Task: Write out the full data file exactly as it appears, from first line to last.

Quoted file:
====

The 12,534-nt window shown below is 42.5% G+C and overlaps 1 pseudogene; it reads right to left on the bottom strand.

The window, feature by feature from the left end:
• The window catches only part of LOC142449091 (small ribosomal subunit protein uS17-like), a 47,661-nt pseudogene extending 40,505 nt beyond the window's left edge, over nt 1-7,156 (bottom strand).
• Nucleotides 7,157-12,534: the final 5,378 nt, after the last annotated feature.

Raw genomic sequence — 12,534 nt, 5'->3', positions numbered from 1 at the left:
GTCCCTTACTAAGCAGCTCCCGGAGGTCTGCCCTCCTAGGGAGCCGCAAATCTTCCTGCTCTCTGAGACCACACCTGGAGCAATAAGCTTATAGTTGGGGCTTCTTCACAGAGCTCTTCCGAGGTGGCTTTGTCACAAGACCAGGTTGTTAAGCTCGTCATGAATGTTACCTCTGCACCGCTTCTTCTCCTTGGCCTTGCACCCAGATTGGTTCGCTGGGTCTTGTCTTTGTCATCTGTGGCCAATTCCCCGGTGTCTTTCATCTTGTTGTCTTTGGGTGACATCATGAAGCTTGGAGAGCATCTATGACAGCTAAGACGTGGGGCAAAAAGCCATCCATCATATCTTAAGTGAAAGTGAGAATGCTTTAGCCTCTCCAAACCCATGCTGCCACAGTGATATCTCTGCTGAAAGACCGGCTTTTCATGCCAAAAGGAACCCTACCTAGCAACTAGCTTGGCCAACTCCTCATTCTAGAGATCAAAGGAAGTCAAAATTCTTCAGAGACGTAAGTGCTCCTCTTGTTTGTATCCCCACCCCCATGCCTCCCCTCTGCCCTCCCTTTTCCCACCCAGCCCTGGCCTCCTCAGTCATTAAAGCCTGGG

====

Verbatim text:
The 12,534-nt window shown below is 42.5% G+C and overlaps 1 pseudogene; it reads right to left on the bottom strand.

The window, feature by feature from the left end:
• The window catches only part of LOC142449091 (small ribosomal subunit protein uS17-like), a 47,661-nt pseudogene extending 40,505 nt beyond the window's left edge, over nt 1-7,156 (bottom strand).
• Nucleotides 7,157-12,534: the final 5,378 nt, after the last annotated feature.

Raw genomic sequence — 12,534 nt, 5'->3', positions numbered from 1 at the left:
GTCCCTTACTAAGCAGCTCCCGGAGGTCTGCCCTCCTAGGGAGCCGCAAATCTTCCTGCTCTCTGAGACCACACCTGGAGCAATAAGCTTATAGTTGGGGCTTCTTCACAGAGCTCTTCCGAGGTGGCTTTGTCACAAGACCAGGTTGTTAAGCTCGTCATGAATGTTACCTCTGCACCGCTTCTTCTCCTTGGCCTTGCACCCAGATTGGTTCGCTGGGTCTTGTCTTTGTCATCTGTGGCCAATTCCCCGGTGTCTTTCATCTTGTTGTCTTTGGGTGACATCATGAAGCTTGGAGAGCATCTATGACAGCTAAGACGTGGGGCAAAAAGCCATCCATCATATCTTAAGTGAAAGTGAGAATGCTTTAGCCTCTCCAAACCCATGCTGCCACAGTGATATCTCTGCTGAAAGACCGGCTTTTCATGCCAAAAGGAACCCTACCTAGCAACTAGCTTGGCCAACTCCTCATTCTAGAGATCAAAGGAAGTCAAAATTCTTCAGAGACGTAAGTGCTCCTCTTGTTTGTATCCCCACCCCCATGCCTCCCCTCTGCCCTCCCTTTTCCCACCCAGCCCTGGCCTCCTCAGTCATTAAAGCCTGGG